Saturday, May 19, 2018

What I Learned This Semester From Teaching Presidential Politics and State & Local Politics


Having taught two courses this semester, one on State and Local Politics and the other on Presidential Politics, I came to the end of the semester with some thoughts that may intersect between the two topics: one about presidential "cycles," another about the demographic changes going on in our nation and in the Old North State, and the political polarization that we continue to experience. Based on a recent guest lecture to a civic group in Charlotte that brought these thoughts together, I thought I would share these ideas.


Wednesday, May 9, 2018

A Deeper Look into NC's 9th Democratic Primary: Was There Reverse Drop-Off in Some Counties?

Today's post-primary blog piece raised some interesting questions, especially regarding the differences between the highly-competitive and charged Republican primary between Robert Pittenger and Mark Harris and what turned out to be a lop-sided Democratic primary between Dan McCready and Christian Cano in the Old North State's 9th Congressional District.

As it turned out, the Democratic primary attracted 45,660 votes across the eight counties that make up the 9th Congressional District, while the GOP 9th's primary attracted 35,494 votes. Some might interpret this difference to a higher energy level on the Democratic side than on the Republican side in the 9th district.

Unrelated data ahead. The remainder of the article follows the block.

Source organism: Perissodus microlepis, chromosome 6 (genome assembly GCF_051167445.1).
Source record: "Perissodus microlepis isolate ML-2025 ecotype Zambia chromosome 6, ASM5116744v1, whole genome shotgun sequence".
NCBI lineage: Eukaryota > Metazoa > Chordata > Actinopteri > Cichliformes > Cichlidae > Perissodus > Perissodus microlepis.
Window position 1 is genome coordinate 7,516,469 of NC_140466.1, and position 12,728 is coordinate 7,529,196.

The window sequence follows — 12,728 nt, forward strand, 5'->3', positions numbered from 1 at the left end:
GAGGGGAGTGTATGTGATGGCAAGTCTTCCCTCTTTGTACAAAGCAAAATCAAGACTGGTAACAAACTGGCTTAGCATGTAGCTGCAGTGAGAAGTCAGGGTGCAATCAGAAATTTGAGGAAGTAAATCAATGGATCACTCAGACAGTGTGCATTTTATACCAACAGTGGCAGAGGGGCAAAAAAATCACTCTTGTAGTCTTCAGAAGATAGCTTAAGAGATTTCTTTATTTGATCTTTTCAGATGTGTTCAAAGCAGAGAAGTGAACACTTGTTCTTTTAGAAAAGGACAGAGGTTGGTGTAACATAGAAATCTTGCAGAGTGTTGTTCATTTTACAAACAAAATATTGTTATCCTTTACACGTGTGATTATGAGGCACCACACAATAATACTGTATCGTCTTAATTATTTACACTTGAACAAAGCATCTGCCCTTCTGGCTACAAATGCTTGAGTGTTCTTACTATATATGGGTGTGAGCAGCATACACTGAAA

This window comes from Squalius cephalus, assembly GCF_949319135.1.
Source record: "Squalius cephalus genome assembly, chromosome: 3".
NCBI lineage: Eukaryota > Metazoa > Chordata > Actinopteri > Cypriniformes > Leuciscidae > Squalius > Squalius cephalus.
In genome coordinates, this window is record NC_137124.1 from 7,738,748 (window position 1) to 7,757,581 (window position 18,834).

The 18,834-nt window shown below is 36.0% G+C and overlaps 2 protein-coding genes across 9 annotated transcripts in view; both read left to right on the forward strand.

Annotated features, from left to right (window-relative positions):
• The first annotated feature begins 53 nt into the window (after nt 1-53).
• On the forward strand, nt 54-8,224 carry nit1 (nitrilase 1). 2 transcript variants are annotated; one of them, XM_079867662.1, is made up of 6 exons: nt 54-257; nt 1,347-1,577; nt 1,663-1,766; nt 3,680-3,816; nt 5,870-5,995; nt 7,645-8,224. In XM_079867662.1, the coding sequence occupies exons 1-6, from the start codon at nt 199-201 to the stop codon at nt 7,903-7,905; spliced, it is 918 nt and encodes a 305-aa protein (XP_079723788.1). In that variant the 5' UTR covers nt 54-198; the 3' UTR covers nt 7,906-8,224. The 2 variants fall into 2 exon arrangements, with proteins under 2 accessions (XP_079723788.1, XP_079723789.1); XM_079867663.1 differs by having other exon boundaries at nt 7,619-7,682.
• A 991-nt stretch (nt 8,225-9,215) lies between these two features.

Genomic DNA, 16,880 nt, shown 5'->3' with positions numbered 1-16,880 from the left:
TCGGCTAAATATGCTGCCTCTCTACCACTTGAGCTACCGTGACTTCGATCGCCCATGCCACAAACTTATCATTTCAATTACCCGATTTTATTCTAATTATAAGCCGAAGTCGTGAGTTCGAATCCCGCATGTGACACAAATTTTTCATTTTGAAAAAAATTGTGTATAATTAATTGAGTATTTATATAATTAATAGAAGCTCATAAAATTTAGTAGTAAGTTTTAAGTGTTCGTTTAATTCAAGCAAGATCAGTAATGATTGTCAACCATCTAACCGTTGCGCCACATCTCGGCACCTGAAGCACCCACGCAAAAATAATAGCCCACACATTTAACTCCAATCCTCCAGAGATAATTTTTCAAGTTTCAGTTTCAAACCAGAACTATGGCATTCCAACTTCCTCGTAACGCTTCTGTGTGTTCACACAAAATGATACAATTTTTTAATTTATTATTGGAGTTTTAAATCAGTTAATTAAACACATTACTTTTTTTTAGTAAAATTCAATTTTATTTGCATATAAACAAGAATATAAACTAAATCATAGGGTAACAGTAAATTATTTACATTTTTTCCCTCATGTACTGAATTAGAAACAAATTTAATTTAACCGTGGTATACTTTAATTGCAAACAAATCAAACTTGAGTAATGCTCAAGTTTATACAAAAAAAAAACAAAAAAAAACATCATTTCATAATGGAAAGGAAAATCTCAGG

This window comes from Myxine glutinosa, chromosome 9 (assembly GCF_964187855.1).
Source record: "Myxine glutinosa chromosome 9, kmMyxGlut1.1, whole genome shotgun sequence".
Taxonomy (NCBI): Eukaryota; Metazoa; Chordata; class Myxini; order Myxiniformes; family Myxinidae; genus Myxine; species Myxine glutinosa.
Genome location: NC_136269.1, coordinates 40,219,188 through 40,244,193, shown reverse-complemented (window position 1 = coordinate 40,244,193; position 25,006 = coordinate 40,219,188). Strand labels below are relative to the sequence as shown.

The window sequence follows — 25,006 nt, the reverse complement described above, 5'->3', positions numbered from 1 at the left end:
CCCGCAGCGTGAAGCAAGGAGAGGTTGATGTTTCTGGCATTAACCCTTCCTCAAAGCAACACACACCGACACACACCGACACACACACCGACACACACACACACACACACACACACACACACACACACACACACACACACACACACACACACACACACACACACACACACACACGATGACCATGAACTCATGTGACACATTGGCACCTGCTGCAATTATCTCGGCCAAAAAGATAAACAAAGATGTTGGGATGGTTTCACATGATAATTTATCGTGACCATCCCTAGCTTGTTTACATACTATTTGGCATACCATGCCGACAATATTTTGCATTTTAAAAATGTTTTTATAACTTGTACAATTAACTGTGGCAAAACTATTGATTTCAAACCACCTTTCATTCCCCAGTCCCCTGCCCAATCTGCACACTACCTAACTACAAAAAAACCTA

Below is the map of the 9th and the counties in it:

Looking back at Tuesday's NC Primary Election

Some thoughts on Tuesday's primary election in the Old North State:

The 9th Congressional District Republican contest lived up to the belief that it would be another competitive rematch between incumbent Robert Pittenger and Rev. Mark Harris. In 2016, when Pittenger secured the nomination with a 134 vote win over second-place Harris, there was a viable third candidate, Johnson, whose base was in, and he subsequently won, Union County. This year's contest did have a third candidate, but one who only generated 1,862 total votes, so the match was definitely between Pittenger and Harris.

Tuesday, May 8, 2018

The Early Votes Are In--Now It's Down to Election Day Voting in NC's Primary Contests

Now that we have the early votes cast in North Carolina's primary election, a "whopping" 4 percent of the 6.9 million registered voters decided to cast their ballots before today's election.

Among the accepted early ballots, either cast by mail or in-person, Democratic primary ballots were the majority of the state's primary electorate, 59 percent to the GOP primary ballot being chosen by 41 percent of the voters. As a reminder: registered partisan voters can only vote in their party's primary (registered Democrats in the Democratic primary, while Republican registered voters can vote in the GOP primary only), but registered unaffiliated voters can pick one or the other party primary to cast their ballot.

Wednesday, May 2, 2018

With a Week to Go Until NC's Primary Election, Where Are The Voters?